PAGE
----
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H&M On Board Maersk Carbon-Neutral Ocean Transportation Pilot Project

Maersk is launching a new carbon-neutral fuel product with select customers that are highly engaged and committed to sustainable solutions for their supply chains.

H&M Group is the first company to participate in the trial as part of the shift toward carbon-neutral transportation. The biofuel in the pilot project is the same blend of used cooking oil and heavy oil that was tested and successfully validated in a test project conducted in collaboration with the Dutch Sustainability Growth Coalition and Shell earlier this year. It is certified as a sustainable fuel by the International Sustainability & Carbon Certification body.

“The biofuel trial on board Mette Maersk has proven that decarbonized solutions for shipping can already be utilized today, both technically and operationally,” Søren Toft, Maersk chief operating officer, said. “While it is not yet an absolutely final solution, it is certainly part of the solution and it can serve as a transition solution to reduce CO2 emissions today. With the launch of this product, Maersk seeks to help our customers with their goal of moving to sustainable supply chains.”

Because the biofuel to be utilized is carbon neutral, it provides H&M Group with the ability to reduce its transport and logistics emissions toward the apparel retailer’s aspiration of carbon neutrality, when accounting for only the emissions from the vessel. Maersk said the Roundtable on Sustainable Biomaterials will provide a procedure to ensure that carbon savings are accredited to customers appropriately.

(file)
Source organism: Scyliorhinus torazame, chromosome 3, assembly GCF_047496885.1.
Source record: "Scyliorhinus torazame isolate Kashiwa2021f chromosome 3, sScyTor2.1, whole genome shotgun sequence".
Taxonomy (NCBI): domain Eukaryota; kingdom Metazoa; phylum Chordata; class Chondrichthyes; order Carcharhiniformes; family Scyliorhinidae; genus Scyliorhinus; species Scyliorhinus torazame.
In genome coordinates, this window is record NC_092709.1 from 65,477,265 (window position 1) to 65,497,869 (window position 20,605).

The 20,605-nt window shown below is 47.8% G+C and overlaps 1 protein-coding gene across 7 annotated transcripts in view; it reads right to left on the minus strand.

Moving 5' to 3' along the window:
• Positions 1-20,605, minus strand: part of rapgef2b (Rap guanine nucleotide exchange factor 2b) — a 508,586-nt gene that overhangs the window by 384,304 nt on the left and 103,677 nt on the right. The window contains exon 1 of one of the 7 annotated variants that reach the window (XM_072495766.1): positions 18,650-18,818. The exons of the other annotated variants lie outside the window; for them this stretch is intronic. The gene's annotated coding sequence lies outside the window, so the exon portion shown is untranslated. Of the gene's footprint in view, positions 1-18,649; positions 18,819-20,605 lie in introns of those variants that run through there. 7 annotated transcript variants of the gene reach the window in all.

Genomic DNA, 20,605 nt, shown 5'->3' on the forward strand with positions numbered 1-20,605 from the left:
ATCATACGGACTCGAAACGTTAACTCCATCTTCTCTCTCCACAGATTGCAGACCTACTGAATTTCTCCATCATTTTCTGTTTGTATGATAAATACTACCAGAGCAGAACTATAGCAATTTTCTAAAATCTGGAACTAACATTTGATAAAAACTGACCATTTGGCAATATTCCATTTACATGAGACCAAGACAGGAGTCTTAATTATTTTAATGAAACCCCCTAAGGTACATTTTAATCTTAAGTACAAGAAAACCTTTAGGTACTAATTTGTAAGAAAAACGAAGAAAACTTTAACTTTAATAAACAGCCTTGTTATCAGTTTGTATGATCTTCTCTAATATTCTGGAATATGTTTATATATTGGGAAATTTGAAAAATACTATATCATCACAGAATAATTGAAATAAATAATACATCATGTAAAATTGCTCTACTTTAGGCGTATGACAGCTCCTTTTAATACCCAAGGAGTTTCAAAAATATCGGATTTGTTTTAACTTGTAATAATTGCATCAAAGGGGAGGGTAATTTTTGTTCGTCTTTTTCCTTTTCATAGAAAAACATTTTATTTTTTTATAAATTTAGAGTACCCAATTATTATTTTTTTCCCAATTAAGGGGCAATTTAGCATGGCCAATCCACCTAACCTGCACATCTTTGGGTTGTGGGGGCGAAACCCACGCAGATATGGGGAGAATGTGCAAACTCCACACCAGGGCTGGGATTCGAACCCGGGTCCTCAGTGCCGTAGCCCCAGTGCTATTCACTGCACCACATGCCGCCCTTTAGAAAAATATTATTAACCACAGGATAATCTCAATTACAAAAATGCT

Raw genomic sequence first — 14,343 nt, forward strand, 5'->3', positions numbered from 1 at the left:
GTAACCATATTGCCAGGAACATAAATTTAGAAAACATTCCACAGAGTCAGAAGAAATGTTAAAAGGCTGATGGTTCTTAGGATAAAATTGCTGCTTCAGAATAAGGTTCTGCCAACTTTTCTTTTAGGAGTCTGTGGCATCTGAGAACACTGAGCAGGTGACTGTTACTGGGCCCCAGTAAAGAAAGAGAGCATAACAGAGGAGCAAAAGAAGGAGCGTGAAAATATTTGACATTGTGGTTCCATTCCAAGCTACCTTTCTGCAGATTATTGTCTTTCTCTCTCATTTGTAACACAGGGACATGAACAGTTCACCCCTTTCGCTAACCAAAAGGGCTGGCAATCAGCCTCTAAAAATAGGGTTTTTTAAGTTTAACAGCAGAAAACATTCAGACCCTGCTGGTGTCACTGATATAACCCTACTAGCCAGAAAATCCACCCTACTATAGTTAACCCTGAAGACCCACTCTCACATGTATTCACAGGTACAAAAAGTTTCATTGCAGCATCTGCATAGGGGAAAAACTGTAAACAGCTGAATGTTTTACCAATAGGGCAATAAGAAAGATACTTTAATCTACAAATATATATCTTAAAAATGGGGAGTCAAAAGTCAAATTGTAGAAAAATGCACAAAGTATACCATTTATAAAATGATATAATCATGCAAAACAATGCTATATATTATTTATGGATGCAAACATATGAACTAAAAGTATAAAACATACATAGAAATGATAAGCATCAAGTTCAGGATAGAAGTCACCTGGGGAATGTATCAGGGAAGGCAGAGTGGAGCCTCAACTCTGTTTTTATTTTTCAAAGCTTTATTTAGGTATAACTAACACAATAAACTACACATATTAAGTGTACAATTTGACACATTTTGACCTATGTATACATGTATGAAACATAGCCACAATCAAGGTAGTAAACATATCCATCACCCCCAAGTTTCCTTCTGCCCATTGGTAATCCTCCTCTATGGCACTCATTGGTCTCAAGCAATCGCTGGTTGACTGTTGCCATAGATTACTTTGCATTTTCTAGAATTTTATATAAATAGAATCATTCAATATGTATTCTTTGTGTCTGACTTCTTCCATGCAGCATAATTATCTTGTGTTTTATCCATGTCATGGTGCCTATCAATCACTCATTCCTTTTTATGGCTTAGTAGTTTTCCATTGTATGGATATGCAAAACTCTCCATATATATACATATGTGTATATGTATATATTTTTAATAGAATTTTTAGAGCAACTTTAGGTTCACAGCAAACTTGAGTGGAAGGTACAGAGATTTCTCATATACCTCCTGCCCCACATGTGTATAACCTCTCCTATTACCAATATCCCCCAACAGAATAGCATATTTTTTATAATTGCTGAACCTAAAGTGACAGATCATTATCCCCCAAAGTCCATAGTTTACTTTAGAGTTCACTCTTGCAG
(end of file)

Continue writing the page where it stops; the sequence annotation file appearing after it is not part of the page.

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Taking a full lifecycle view, including emissions from upstream production and transportation, the fuel offers savings of 85 percent compared to traditional bunker fuel used in ocean freight vessels. The goal of the pilot projects is to unlock the potential of sustainable fuels so that they become a commercial reality, Maersk said.

“Our high ambition to become climate positive by 2040 requires cooperation and engagement from all parties in the supply chain,” Helena Helmersson, chief operating officer at H&M Group, said. “We want to use our size to be a force for good and enable scaling innovative solutions, such as the carbon neutral ocean product, for a greener commercial transport.”

Maersk said it will use what it learns from the biofuel project to support a broader program and will continue to co-develop and facilitate the uptake of solutions that will help bring about more cost-efficient, carbon-neutral options for transportation. The company noted that the shift away from fossil fuels can be expensive for shippers, so ensuring wide-scale adoption of carbon-neutral solutions requires technical innovation and supportive global policies.

“We believe this is the only commercially viable path to make the required investments our industry requires to reach the carbon neutral target,” Toft said. “We are so pleased to see a significant shift in sentiment and involvement from customers, fuel suppliers, equipment manufacturers and competitors toward sustainable solutions.”

The container carrier noted that shipping remains the most carbon-efficient means of global transportation today, but still accounts for 2 percent to 3 percent of global emissions. Maersk said this will continue to grow if left unchecked by industry leaders and policy makers.

Maersk added that it will “continue to facilitate, test and develop low-carbon solutions on our journey to 2050.”